This article relies largely or entirely on a single source. Relevant discussion may be found on the talk page. Please help improve this article by introducing citations to additional sources.Find sources: "Imset" – news · newspapers · books · scholar · JSTOR (November 2016)
Egyptian hieroglyphs
Three of the four children of Horus, the first one is Imset
Three of the four children of Horus, the first one is Imset

In Egyptian mythology, Imset (also transcribed Imseti, Amset, Amsety, Mesti, and Mesta) is a funerary deity and one of the Four sons of Horus. He is associated with the canopic jars,[1] specifically the one that contained the liver. Because the Egyptians saw the liver as the seat of human emotion, the depiction of Imset was, unlike his brothers, not associated with any animal but always depicted as a mummified human.[2] Isis was considered his protector and Imset himself was recognized as the patron of the direction of the south. Imset was also associated with a broken heart or death due to excess of emotions, thus his name being translated as "the kindly one" in ancient Egyptian.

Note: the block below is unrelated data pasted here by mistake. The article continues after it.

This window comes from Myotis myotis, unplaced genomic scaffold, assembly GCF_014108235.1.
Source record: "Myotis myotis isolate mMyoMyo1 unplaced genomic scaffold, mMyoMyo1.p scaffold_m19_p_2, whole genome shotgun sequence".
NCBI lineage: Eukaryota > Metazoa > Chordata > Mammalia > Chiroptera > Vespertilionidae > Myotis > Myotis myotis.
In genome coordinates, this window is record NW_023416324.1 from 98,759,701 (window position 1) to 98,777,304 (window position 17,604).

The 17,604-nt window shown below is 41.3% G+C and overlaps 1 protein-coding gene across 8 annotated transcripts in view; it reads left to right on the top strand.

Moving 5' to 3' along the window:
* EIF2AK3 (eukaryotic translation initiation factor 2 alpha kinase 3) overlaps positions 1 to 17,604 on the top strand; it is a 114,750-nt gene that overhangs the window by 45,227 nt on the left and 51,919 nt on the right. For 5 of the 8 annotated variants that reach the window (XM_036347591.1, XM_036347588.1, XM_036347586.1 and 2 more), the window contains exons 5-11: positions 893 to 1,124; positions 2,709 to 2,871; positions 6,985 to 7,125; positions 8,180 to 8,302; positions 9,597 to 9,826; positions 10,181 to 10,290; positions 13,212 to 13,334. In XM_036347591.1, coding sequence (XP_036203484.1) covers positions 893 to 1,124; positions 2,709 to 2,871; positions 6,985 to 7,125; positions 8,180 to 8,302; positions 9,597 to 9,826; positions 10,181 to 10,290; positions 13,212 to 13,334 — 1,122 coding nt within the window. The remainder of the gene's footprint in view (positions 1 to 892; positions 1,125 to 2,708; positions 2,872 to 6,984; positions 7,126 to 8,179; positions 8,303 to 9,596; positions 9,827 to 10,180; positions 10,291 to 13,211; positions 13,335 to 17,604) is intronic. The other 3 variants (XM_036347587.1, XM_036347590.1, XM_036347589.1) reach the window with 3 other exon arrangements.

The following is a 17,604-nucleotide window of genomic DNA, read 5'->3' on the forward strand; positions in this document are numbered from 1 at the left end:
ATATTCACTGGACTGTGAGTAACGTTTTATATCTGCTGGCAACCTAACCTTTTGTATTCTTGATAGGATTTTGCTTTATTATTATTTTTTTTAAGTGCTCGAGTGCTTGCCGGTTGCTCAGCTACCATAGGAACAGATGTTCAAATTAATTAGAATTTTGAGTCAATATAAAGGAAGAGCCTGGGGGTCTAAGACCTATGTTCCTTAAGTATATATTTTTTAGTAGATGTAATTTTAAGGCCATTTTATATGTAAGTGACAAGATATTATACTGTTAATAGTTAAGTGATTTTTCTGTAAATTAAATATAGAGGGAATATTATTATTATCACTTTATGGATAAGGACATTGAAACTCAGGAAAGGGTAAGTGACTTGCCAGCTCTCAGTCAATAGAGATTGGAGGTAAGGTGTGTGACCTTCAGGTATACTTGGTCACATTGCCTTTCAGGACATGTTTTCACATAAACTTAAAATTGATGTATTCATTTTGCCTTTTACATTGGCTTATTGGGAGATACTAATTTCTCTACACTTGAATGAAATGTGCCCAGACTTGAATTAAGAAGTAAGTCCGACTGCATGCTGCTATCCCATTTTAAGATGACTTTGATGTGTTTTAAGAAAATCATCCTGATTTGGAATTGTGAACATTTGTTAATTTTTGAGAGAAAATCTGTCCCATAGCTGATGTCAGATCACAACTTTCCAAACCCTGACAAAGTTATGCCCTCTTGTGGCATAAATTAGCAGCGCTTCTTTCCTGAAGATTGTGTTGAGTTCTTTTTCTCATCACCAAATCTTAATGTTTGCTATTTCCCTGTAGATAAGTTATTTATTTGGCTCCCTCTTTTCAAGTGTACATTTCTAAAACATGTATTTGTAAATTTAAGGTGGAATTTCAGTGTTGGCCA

1. ^ W. C. Hayes: The Scepter of Egypt I, New York 1952, ISBN 0-87099-578-2, p. 321
  2. ^ "The Four Sons of Horakhty (Horus the Elder)". Retrieved 2021-07-11.